Gale Kenny reviews Andrew Preston's new book, "Sword of the Spirit, Shield of Faith: Religion in American War and Diplomacy," a narrative history of foreign policy and piety in America.
By Ed Simon A review of Afterlives of Saints, in which author Colin Dickey examines that borderland where saints and sinners alone exist, oftentimes within the same person.
by Nora Connor His sociology is methodical, clear and convincing, but he’s bringing a slide-rule and a pocket protector to a gunfight.
What does it mean to pursue, inhabit, or lead a valuable, ethical life in a secular age? Are we living in a post-secular world? A review of two new essay collections.
An excerpt from Afterlives of the Saints: Stories from the Ends of Faith (Unbridled Books, 228 pp.) by Colin Dickey. Much of the actual life of George is lost to history, if he was in fact a real person.
by Rachel Riederer It’s difficult for me to conceive of the memorization of scripture as even a mildly progressive act, let alone a radical one. But The Light in Her Eyes...sets out to prove that it is.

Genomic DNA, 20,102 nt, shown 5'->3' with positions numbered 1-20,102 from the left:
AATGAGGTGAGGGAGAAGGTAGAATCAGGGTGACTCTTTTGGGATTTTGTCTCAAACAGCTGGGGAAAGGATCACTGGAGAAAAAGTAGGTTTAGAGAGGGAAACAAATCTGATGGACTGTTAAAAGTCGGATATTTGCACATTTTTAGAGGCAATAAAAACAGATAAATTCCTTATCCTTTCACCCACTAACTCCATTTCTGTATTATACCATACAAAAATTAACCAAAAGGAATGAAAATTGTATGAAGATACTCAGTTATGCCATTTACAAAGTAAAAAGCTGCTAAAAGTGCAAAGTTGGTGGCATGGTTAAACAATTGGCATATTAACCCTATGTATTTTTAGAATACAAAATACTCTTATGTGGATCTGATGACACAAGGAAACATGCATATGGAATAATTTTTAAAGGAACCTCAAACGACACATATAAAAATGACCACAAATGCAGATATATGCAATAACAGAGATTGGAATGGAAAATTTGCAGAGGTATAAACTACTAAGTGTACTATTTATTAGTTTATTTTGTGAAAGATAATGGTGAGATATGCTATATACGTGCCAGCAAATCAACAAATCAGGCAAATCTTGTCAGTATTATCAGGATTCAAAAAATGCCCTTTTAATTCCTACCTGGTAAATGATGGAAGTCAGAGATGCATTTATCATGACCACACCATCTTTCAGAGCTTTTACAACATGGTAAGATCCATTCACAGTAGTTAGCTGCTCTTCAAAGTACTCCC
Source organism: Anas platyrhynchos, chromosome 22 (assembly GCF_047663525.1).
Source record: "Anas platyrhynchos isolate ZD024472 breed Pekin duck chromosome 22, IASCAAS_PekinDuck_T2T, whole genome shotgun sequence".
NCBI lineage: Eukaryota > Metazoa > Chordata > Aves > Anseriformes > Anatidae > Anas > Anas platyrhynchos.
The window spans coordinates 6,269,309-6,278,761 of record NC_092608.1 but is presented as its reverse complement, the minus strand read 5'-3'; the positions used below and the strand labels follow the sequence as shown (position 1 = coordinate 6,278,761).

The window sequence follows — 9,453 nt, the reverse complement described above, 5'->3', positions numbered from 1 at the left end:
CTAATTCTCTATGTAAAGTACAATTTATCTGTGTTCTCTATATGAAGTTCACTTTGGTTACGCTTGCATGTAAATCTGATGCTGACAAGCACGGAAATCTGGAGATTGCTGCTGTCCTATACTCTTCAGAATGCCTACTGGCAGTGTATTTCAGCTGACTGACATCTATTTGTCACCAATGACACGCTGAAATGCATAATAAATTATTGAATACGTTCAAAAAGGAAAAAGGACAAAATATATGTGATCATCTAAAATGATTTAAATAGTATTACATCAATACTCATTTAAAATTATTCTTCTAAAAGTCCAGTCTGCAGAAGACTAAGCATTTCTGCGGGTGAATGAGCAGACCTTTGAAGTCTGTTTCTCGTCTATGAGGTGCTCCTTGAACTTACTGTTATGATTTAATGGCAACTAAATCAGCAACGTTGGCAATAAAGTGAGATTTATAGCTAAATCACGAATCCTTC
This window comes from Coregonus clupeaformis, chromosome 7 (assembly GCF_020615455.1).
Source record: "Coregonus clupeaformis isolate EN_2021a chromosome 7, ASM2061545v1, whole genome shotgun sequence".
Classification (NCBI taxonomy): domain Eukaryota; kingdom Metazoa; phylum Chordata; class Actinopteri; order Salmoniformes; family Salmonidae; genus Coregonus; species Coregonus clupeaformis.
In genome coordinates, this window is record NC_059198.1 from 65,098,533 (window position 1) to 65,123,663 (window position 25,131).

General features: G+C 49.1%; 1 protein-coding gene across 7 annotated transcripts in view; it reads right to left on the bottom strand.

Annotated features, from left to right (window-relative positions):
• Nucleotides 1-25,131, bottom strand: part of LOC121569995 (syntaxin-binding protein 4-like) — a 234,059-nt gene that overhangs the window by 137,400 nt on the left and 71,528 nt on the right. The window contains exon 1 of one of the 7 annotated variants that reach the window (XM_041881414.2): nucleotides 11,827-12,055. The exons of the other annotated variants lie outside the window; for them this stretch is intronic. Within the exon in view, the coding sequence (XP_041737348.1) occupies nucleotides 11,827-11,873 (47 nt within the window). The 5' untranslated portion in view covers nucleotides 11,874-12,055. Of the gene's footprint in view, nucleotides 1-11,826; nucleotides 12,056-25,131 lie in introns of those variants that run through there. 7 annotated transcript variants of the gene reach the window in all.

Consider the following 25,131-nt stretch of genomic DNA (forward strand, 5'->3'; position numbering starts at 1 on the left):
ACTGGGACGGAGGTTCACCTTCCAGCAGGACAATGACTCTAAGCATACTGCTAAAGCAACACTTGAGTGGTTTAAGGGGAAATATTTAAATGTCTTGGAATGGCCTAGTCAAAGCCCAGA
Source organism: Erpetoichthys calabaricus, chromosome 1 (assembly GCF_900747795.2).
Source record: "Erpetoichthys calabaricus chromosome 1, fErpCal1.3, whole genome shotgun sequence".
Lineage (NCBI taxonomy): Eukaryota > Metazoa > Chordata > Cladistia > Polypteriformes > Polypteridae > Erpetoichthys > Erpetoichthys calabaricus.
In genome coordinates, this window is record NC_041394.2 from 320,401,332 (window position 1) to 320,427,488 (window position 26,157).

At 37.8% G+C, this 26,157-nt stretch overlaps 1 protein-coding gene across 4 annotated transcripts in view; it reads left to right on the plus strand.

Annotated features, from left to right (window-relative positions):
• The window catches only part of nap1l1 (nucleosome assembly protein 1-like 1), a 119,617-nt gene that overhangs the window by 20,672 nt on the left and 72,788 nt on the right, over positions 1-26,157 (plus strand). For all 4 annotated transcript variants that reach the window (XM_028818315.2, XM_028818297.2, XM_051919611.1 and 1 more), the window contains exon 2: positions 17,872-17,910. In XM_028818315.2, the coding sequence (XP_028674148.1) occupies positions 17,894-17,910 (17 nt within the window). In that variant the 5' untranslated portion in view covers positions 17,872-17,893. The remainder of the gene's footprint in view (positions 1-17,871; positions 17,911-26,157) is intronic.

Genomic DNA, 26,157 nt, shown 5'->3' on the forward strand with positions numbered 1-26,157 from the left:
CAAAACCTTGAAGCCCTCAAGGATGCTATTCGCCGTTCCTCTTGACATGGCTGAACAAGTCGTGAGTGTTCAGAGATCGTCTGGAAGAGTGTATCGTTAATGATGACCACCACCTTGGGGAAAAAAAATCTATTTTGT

by Narges Bajoghli It's true that mass media have been used (and still are, in some contexts) as a means of social engineering...Nonetheless, it's imperative to remember that the state cannot control how people interpret what they see.
by Abhimanyu Das The Church of England inhabits a unique place in this busy trafficking of religious stereotypes. They're the Church that's known for being, well, not that religious.
By Nathan Schradle The Revisionaries, a documentary about the Texas State Board of Education, debuted at this year’s Tribeca Film Festival.
Reverse Mission: Transnational Religious Communities and the Making of US Foreign Policy By Timothy Byrnes. Georgetown University Press, 2001. 216 pp. by Frances Kissling Timothy Byrnes is an engaging academic political scientist who has written extensively and wisely on religion and politics, particularly the political role of the institutional Catholic church (see Transnational Catholicism in Postcommunist Europe, Rowman &...
A review of The World Before Her, now showing in the Tribeca Film Festival. by Natasha Raheja The opening sequence of director Nisha Pahuja’s documentary The World Before Her cuts sharply between salwar kameez and swimsuits, Marathi and English, Bombay and Aurangabad, stilettos and chappals, open hair and plaits, bhangra beats and nationalistic hymns, saffron and...